Monday, December 04, 2006

Chavez Wins!

Really good news.

Green Left report:

The wealthy elite, which back the opposition and own the media, are terrified of the growing radicalisation of Venezuela’s working people. Chavez explicitly made the elections a referendum on his stated goal of constructing a “socialism of the 21st century”, and dramatically deepening the revolutionary transformation of the country. Yet again, the working people sent a powerful message: there should be no return to the past — the revolution must continue.

The elite are running out of options.

Note the ominous tone of that last line, though.


Larry Elliott has a piece in today's Guardian about the gathering financial crisis in the US. He suggests that the only real option the Federal Reserve has is to cut interest rates and risk higher inflation. This should have the happy effect of cutting the price of US exports, leading, therefore, to increased US manufacturing competitiveness. But, surely, there is a reason why the Federal Reserve has refused to take this step for such a long time - one which, as far as I can make out, neo-classical orthodoxy would recommend (because market forces, supply and demand, tend, spontaneously, towards equilibrium innit). Elliott doesn't mention this, but (in my limited understanding) US global hegemony depends, in great part, on its financial clout - on Wall Street's centrality to the whole financial system and on the dollar's status as the world's preferred trading and reserve currency. Peter Gowan refers to the system of US hegemony the 'Dollar Wall Street Regime' for good reason. If the dollar is weakened significantly then so is the DWSR and so, in turn, then, is US power. Maybe I've got this all wrong - but the current crisis isn't just some technical concern with exchange rates, inflation and manufacturing competitiveness. The crisis runs much deeper than that - the dilemma the Federal Reserve faces incorporates extremely important geopolitical and hegemonic concerns. That's why the Federal reserve is dithering, it seems to me.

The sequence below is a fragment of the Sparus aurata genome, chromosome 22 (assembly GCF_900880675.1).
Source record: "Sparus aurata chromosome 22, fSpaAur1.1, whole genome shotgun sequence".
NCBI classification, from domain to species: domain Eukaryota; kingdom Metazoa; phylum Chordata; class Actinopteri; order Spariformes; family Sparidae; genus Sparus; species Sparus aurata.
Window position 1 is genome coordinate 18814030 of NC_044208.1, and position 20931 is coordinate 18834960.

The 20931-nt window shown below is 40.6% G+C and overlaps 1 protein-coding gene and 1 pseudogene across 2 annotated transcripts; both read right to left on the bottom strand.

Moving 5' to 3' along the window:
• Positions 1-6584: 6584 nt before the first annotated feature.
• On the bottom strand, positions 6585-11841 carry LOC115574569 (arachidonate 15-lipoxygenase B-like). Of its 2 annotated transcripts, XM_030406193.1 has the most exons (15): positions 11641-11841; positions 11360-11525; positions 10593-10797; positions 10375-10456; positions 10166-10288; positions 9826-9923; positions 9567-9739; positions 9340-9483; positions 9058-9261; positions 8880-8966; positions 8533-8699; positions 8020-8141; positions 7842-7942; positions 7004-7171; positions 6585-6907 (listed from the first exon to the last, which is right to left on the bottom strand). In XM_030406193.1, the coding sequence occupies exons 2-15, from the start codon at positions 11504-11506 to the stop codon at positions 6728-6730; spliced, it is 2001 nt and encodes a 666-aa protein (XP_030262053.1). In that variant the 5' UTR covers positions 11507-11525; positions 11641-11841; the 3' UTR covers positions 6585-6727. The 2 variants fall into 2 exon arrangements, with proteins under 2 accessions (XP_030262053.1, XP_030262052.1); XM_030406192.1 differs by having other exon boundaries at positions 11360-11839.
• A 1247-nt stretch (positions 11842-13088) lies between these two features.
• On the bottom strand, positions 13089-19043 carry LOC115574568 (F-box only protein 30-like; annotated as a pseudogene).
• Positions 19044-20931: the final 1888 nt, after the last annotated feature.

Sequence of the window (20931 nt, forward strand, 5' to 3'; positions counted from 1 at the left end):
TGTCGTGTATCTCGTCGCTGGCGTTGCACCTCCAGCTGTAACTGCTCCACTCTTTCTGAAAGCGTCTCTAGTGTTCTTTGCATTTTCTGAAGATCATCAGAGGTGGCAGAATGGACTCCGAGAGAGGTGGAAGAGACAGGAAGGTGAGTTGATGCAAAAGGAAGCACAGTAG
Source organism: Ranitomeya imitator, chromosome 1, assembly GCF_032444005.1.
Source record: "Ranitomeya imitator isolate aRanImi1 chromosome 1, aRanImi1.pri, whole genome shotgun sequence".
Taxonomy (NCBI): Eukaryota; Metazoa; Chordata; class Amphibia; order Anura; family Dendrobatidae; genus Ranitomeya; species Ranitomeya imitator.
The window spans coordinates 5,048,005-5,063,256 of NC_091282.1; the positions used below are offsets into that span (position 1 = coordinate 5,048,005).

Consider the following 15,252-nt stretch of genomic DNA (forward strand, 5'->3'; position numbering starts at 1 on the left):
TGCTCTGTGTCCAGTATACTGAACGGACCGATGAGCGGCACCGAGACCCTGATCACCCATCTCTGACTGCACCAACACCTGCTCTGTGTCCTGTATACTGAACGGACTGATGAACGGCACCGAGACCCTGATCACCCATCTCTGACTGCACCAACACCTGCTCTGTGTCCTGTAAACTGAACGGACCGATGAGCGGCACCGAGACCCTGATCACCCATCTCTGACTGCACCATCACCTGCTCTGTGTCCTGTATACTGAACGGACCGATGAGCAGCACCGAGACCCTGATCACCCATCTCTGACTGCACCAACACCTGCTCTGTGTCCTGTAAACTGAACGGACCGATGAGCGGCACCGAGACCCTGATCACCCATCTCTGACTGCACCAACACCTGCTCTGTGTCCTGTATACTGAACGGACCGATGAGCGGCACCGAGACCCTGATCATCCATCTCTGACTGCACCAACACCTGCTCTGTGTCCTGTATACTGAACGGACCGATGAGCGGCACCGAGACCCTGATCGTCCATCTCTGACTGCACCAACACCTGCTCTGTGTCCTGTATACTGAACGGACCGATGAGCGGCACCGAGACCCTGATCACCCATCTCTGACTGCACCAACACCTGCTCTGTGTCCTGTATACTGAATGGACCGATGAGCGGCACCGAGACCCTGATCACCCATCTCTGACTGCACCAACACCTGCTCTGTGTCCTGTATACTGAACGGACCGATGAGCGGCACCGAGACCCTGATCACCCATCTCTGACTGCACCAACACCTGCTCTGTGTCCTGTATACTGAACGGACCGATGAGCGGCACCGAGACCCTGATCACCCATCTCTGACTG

Dislaimer: of course, you shouldn't listen to me because I'm not a trained economist and I don't really know what I'm talking about.

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